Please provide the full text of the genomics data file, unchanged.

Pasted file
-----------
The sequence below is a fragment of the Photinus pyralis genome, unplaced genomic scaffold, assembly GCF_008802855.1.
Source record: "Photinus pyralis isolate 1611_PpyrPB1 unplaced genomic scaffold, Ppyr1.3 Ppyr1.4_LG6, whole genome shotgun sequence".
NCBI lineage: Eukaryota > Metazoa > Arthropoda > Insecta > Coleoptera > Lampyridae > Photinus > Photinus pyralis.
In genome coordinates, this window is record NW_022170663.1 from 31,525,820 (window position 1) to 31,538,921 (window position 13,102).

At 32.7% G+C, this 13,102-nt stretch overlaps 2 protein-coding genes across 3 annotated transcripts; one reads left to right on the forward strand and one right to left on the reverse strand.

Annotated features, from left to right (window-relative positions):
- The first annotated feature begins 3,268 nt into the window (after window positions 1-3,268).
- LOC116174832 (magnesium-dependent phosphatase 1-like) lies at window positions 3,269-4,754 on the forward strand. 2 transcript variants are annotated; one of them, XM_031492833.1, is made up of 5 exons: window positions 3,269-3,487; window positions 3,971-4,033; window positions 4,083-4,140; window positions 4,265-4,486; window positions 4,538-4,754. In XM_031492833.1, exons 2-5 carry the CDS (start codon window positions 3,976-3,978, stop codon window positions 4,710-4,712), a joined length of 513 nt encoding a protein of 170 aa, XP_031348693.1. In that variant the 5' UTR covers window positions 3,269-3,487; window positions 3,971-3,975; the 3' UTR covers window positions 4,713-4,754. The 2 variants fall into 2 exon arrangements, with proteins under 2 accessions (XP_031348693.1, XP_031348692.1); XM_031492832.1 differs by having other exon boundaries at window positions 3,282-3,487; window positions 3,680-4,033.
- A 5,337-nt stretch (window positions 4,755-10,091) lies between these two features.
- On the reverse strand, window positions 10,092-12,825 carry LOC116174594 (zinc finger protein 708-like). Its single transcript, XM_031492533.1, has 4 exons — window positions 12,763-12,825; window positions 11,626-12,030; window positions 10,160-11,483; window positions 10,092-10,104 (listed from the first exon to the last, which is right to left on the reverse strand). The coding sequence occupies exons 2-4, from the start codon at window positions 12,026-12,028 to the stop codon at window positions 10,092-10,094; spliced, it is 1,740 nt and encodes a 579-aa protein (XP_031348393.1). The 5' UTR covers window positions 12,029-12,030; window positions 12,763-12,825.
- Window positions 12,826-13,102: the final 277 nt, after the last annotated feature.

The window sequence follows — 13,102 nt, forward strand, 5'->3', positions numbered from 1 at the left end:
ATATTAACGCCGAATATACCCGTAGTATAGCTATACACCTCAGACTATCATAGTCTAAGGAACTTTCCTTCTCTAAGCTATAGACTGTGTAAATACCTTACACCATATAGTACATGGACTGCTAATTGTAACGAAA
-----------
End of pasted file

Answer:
The sequence below is a fragment of the Photinus pyralis genome, unplaced genomic scaffold, assembly GCF_008802855.1.
Source record: "Photinus pyralis isolate 1611_PpyrPB1 unplaced genomic scaffold, Ppyr1.3 Ppyr1.4_LG6, whole genome shotgun sequence".
NCBI lineage: Eukaryota > Metazoa > Arthropoda > Insecta > Coleoptera > Lampyridae > Photinus > Photinus pyralis.
In genome coordinates, this window is record NW_022170663.1 from 31,525,820 (window position 1) to 31,538,921 (window position 13,102).

At 32.7% G+C, this 13,102-nt stretch overlaps 2 protein-coding genes across 3 annotated transcripts; one reads left to right on the forward strand and one right to left on the reverse strand.

Annotated features, from left to right (window-relative positions):
- The first annotated feature begins 3,268 nt into the window (after window positions 1-3,268).
- LOC116174832 (magnesium-dependent phosphatase 1-like) lies at window positions 3,269-4,754 on the forward strand. 2 transcript variants are annotated; one of them, XM_031492833.1, is made up of 5 exons: window positions 3,269-3,487; window positions 3,971-4,033; window positions 4,083-4,140; window positions 4,265-4,486; window positions 4,538-4,754. In XM_031492833.1, exons 2-5 carry the CDS (start codon window positions 3,976-3,978, stop codon window positions 4,710-4,712), a joined length of 513 nt encoding a protein of 170 aa, XP_031348693.1. In that variant the 5' UTR covers window positions 3,269-3,487; window positions 3,971-3,975; the 3' UTR covers window positions 4,713-4,754. The 2 variants fall into 2 exon arrangements, with proteins under 2 accessions (XP_031348693.1, XP_031348692.1); XM_031492832.1 differs by having other exon boundaries at window positions 3,282-3,487; window positions 3,680-4,033.
- A 5,337-nt stretch (window positions 4,755-10,091) lies between these two features.
- On the reverse strand, window positions 10,092-12,825 carry LOC116174594 (zinc finger protein 708-like). Its single transcript, XM_031492533.1, has 4 exons — window positions 12,763-12,825; window positions 11,626-12,030; window positions 10,160-11,483; window positions 10,092-10,104 (listed from the first exon to the last, which is right to left on the reverse strand). The coding sequence occupies exons 2-4, from the start codon at window positions 12,026-12,028 to the stop codon at window positions 10,092-10,094; spliced, it is 1,740 nt and encodes a 579-aa protein (XP_031348393.1). The 5' UTR covers window positions 12,029-12,030; window positions 12,763-12,825.
- Window positions 12,826-13,102: the final 277 nt, after the last annotated feature.

The window sequence follows — 13,102 nt, forward strand, 5'->3', positions numbered from 1 at the left end:
ATATTAACGCCGAATATACCCGTAGTATAGCTATACACCTCAGACTATCATAGTCTAAGGAACTTTCCTTCTCTAAGCTATAGACTGTGTAAATACCTTACACCATATAGTACATGGACTGCTAATTGTAACGAAA